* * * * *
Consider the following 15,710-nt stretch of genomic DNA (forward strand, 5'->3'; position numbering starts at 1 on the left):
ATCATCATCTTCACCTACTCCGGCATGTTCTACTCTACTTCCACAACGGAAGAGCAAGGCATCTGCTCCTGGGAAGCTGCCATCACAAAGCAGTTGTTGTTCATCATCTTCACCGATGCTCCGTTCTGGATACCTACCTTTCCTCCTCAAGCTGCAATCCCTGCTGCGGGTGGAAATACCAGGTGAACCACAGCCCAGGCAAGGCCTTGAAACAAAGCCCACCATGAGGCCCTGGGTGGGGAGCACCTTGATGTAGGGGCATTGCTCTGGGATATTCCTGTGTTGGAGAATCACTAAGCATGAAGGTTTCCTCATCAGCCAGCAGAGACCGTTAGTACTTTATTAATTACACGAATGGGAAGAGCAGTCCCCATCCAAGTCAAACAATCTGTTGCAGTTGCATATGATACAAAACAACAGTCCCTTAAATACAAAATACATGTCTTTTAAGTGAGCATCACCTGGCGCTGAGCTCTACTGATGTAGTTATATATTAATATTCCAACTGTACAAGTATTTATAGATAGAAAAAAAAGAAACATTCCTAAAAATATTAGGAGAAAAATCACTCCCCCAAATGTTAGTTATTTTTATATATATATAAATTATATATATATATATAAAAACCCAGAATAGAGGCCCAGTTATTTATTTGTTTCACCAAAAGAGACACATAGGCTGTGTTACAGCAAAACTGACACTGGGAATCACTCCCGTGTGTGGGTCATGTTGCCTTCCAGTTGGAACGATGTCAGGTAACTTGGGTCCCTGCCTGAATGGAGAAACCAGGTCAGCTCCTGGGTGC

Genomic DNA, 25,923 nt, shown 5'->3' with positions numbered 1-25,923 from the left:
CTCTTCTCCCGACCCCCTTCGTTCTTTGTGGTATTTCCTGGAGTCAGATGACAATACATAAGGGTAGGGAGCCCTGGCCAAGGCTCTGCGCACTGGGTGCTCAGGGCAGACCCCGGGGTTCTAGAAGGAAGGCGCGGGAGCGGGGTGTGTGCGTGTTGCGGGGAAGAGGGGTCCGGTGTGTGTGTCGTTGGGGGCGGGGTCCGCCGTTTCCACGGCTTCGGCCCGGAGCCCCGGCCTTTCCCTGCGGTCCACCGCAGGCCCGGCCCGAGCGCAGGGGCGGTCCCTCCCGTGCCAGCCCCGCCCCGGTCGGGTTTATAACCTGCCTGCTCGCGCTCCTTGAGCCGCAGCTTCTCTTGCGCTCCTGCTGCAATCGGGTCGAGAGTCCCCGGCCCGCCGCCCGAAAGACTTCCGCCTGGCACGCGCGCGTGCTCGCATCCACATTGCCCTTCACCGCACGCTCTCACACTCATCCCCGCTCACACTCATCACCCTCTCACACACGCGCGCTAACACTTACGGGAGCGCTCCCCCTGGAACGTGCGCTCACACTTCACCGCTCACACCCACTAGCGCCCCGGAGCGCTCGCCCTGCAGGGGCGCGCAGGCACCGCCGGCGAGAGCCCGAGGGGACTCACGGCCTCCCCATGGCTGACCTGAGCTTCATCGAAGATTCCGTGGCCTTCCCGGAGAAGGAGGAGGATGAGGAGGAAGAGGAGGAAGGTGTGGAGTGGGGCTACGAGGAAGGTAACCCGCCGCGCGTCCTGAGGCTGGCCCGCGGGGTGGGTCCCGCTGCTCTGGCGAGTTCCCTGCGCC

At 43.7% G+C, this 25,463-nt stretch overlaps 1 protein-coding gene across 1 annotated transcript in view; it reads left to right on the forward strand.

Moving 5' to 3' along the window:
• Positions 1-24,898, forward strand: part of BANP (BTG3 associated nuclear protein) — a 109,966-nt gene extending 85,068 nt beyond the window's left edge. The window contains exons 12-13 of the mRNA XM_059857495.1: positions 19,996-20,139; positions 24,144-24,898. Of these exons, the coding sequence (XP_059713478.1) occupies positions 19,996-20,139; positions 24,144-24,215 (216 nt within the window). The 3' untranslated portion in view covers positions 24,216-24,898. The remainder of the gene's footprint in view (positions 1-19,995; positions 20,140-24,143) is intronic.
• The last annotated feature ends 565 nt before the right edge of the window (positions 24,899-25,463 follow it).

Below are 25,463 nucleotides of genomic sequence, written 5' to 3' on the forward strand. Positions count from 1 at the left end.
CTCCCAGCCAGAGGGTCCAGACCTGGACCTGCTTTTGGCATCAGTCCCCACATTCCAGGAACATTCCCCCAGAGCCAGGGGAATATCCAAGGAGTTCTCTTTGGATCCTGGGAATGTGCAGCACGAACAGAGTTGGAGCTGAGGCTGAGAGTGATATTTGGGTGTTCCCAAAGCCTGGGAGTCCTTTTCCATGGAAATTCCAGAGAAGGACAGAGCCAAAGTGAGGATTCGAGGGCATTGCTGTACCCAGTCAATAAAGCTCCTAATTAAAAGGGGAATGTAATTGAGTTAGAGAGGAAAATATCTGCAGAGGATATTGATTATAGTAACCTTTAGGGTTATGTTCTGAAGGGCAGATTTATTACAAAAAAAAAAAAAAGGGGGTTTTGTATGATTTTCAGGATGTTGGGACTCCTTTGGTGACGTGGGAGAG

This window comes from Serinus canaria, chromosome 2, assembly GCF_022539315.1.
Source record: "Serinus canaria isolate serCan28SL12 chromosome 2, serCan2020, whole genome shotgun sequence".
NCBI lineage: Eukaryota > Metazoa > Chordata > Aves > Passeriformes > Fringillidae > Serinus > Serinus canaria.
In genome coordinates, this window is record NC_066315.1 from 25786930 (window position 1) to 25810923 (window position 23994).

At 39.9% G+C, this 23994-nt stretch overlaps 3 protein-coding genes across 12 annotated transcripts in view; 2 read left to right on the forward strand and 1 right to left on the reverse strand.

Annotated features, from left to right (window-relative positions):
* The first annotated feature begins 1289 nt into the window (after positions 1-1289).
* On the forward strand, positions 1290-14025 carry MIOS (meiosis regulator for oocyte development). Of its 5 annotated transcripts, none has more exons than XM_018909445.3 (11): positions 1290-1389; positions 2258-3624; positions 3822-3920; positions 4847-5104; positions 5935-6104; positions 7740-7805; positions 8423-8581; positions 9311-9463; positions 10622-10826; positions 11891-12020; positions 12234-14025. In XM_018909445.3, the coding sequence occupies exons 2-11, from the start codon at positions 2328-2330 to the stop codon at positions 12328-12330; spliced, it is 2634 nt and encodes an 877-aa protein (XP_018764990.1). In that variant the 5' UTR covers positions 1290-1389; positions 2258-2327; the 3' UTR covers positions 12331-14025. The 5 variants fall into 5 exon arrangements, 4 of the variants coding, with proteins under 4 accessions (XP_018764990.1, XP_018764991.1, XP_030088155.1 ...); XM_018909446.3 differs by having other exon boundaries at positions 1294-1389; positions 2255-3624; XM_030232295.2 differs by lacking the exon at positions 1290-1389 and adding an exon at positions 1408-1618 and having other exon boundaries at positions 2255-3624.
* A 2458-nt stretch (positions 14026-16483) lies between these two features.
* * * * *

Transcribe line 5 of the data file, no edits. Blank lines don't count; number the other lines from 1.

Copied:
At 43.7% G+C, this 25,463-nt stretch overlaps 1 protein-coding gene across 1 annotated transcript in view; it reads left to right on the forward strand.